David M. Raup
All the species recognized by Botanists came forth from the Almighty Creator's hand, and the number of these is now and always will be exactly the same, while every day new and different florists' species arise from the true species so-called by Botanists, and when they have arisen they finally revert to the original forms. Accordingly to the former have been assigned by Nature fixed limits, beyond which they cannot go: while the latter display without end the infinite sport of Nature.
There is a species of primate in South America more gregarious than most other mammals, with a curious behavior.The members of this species often gather in groups, large and small, and in the course of their mutual chattering , under a wide variety of circumstances, they are induced to engage in bouts of involuntary, convulsive respiration, a sort of loud, helpless, mutually reinforcing group panting that sometimes is so severe as to incapacitate them. Far from being aversive, however, these attacks seem to be sought out by most members of the species, some of whom even appear to be addicted to them... the species in Homo sapiens (which does indeed inhabit South America, among other places), and the behavior is laughter.
Daniel C. Dennett
It must be stressed that there is nothing insulting about looking at people as animals. We are animals, after all. Homo sapiens is a species of primate, a biological phenomenon dominated by biological rules, like any other species. Human nature is no more than one particular kind of animal nature. Agreed, the human species is an extraordinary animal; but all other species are also extraordinary animals, each in their own way, and the scientific man-watcher can bring many fresh insights to the study of human affairs if he can retain this basic attitude of evolutionary humility.
An island, on the other hand, is small. There are fewer species, and the competition for survival has never reached anything like the pitch that it does on the mainland. Species are only as tough as they need to be, life is much quieter and more settled [..] So you can imagine what happens when a mainland species gets introduced to an island. It would be like introducing Al Capone, Genghis Khan and Rupert Murdoch into the Isle of Wight - the locals wouldn't stand a chance.
But we must here state that we should not see anything if there were a vacuum. But this would not be due to some nature hindering species, and resisting it, but because of the lack of a nature suitable for the multiplication of species; for species is a natural thing, and therefore needs a natural medium; but in a vacuum nature does not exist.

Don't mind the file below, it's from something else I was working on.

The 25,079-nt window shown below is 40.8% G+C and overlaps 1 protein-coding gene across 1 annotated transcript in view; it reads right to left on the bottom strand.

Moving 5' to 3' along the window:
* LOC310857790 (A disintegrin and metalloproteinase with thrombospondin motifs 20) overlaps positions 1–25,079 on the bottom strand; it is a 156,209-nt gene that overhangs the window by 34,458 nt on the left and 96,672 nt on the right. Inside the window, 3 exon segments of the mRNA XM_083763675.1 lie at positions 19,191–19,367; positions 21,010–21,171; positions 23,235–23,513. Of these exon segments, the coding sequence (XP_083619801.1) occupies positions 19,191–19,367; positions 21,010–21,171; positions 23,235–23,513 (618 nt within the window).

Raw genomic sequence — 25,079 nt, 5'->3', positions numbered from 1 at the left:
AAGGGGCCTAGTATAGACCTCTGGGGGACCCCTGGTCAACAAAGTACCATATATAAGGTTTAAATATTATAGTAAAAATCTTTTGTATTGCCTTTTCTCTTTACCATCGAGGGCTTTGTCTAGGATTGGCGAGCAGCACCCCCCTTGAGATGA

Because one species is more clever than another, does it give it the right to imprison or torture the less clever species? Does one exceptionally clever individual have a right to exploit the less clever individuals of his own species? To say that he does is to say with the Fascists that the strong have a right to abuse and exploit the weak - might is right, and the strong and ruthless shall inherit the earth.
Richard D. Ryder
Perhaps walking is best imagined as an 'indicator species,' to use an ecologist's term. An indicator species signifies the health of an ecosystem, and its endangerment or diminishment can be an early warning sign of systemic trouble. Walking is an indicator species for various kinds of freedom and pleasures: free time, free and alluring space, and unhindered bodies.
Perhaps walking is best imagined as an 'indicator species, ' to use an ecologist's term. An indicator species signifies the health of an ecosystem, and its endangerment or diminishment can be an early warning sign of systemic trouble. Walking is an indicator species for various kinds of freedom and pleasures: free time, free and alluring space, and unhindered bodies.
A belief, however necessary it may be for the preservation of a species, has nothing to do with truth. The falseness of a judgment is not for us necessarily an objection to a judgment. The question is to what extent it is life-promoting, life-preserving, species preserving, perhaps even species cultivating. To recognize untruth as a condition of life--that certainly means resisting accustomed value feelings in a dangerous way; and a philosophy that risks this would by that token alone place itself beyond good and evil.